Tuesday, August 10, 2021

Quinta Do Ameal: The Marvels of Vinho Verde & Loureriro

The Portuguese wine, Vinho Verde, is an excellent choice for the summer. It's commonly light and refreshing, crisp and full of bright citrus flavors, simple and easy to drink, with a touch of effervescence. In addition, it's often inexpensive, and you can even find tasty wines for under $10. 

However, many people don't realize the diversity of Vinho Verde, generally as they've had no experience with its other forms. Vinho Verde goes beyond the general flavor profile that I described above, and people should understand its other forms, as they are quite compelling as well. 

First, you should know that Vinho Verde is a DOC region in Portugal that was demarcated in 1908. There currently are nine subregions, including Amarante, Ave, Baião, Basto, Cávado, Lima, Monção e Melgaço, Paiva, and Sousa. The region encompasses approximately 21,000 hectares of vineyards (with 47 grape varieties), 18,000 winegrowers, and 600 bottlers. The potential for plenty of diversity is obviously present. 

Annually, the region produces about 80 million liters of wine, composed of 87% White wine, 7% Red and 6% Rosé wine. The region also includes Sparkling Wine (designated Espumante de Vinho Verde), Vinous Spirit and Grape Marc Spirit (designated Aguardente Vínica de Vinho Verde and Aguardente Bagaceira de Vinho Verde), and even Wine Vinegar (designated Vinagre de Vinho Verde). Of the white wines, not all fit into the common perception of Vinho Verde, some lacking effervescence and being produced to be more serious and complex wines.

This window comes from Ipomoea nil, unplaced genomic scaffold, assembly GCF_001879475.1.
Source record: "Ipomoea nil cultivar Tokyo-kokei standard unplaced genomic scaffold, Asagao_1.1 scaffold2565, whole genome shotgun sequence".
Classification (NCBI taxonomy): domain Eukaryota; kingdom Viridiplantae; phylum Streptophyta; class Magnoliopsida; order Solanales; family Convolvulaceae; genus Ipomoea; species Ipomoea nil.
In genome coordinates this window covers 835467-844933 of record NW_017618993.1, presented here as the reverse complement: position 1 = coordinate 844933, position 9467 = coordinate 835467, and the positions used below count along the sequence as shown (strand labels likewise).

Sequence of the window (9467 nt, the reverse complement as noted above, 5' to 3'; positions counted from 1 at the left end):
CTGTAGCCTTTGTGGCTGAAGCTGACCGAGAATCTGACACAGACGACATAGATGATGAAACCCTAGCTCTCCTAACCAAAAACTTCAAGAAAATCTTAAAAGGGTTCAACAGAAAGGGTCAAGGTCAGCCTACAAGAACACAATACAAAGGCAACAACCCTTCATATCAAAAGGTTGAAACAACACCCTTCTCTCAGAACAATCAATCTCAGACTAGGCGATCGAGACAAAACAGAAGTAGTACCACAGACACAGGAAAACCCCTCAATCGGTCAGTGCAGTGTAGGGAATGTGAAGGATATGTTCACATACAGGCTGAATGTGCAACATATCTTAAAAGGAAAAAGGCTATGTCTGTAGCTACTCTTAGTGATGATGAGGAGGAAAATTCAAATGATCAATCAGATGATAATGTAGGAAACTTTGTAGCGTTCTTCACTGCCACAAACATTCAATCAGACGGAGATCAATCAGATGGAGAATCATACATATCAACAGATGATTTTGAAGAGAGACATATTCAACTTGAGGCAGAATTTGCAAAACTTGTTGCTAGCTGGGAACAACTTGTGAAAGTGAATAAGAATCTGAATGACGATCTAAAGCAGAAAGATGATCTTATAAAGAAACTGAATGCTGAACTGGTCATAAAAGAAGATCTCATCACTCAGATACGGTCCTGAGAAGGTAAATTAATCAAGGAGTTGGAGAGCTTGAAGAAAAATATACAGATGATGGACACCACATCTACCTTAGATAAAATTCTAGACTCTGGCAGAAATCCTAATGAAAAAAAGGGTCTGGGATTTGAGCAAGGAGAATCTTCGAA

I recently participated in a media wine tasting and Zoom seminar with José Luis Moreira da Silva, commonly referred to as Zé Luis, who works for the Esporão group as the lead winemaker for Quinta dos Murças in the Douro region and Quinta do Ameal in the Vinho Verde region. I've previously written about Esporão and Quinta dos Murças, including reviewing a number of their wines, and have been impressed with their portfolio. They produce both inexpensive and higher-end wines, and excel at all price points. So, I was eager to taste wines from Quinta do Ameal, an estate they recently acquired in 2019.